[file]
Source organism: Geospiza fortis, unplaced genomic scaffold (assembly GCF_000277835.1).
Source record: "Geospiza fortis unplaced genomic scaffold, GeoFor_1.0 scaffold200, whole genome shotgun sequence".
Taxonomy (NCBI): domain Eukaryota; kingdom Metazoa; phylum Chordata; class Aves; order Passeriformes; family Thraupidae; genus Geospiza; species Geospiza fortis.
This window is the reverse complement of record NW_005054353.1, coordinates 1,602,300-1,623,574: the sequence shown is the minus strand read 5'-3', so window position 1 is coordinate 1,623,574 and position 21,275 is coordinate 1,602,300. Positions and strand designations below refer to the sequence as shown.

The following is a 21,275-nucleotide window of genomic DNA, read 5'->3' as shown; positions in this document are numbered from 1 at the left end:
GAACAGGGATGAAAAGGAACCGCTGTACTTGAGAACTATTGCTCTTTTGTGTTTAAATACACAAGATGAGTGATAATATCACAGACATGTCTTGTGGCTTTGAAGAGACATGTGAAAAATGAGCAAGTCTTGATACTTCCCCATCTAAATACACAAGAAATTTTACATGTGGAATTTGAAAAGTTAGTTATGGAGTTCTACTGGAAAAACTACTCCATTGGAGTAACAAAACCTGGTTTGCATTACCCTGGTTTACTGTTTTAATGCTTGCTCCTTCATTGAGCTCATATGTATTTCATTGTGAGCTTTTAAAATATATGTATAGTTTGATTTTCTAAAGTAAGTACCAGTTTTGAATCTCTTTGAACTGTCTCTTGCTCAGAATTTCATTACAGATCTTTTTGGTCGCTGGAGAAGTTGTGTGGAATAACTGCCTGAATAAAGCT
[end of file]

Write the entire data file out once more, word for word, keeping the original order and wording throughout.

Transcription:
Source organism: Geospiza fortis, unplaced genomic scaffold (assembly GCF_000277835.1).
Source record: "Geospiza fortis unplaced genomic scaffold, GeoFor_1.0 scaffold200, whole genome shotgun sequence".
Taxonomy (NCBI): domain Eukaryota; kingdom Metazoa; phylum Chordata; class Aves; order Passeriformes; family Thraupidae; genus Geospiza; species Geospiza fortis.
This window is the reverse complement of record NW_005054353.1, coordinates 1,602,300-1,623,574: the sequence shown is the minus strand read 5'-3', so window position 1 is coordinate 1,623,574 and position 21,275 is coordinate 1,602,300. Positions and strand designations below refer to the sequence as shown.

The following is a 21,275-nucleotide window of genomic DNA, read 5'->3' as shown; positions in this document are numbered from 1 at the left end:
GAACAGGGATGAAAAGGAACCGCTGTACTTGAGAACTATTGCTCTTTTGTGTTTAAATACACAAGATGAGTGATAATATCACAGACATGTCTTGTGGCTTTGAAGAGACATGTGAAAAATGAGCAAGTCTTGATACTTCCCCATCTAAATACACAAGAAATTTTACATGTGGAATTTGAAAAGTTAGTTATGGAGTTCTACTGGAAAAACTACTCCATTGGAGTAACAAAACCTGGTTTGCATTACCCTGGTTTACTGTTTTAATGCTTGCTCCTTCATTGAGCTCATATGTATTTCATTGTGAGCTTTTAAAATATATGTATAGTTTGATTTTCTAAAGTAAGTACCAGTTTTGAATCTCTTTGAACTGTCTCTTGCTCAGAATTTCATTACAGATCTTTTTGGTCGCTGGAGAAGTTGTGTGGAATAACTGCCTGAATAAAGCT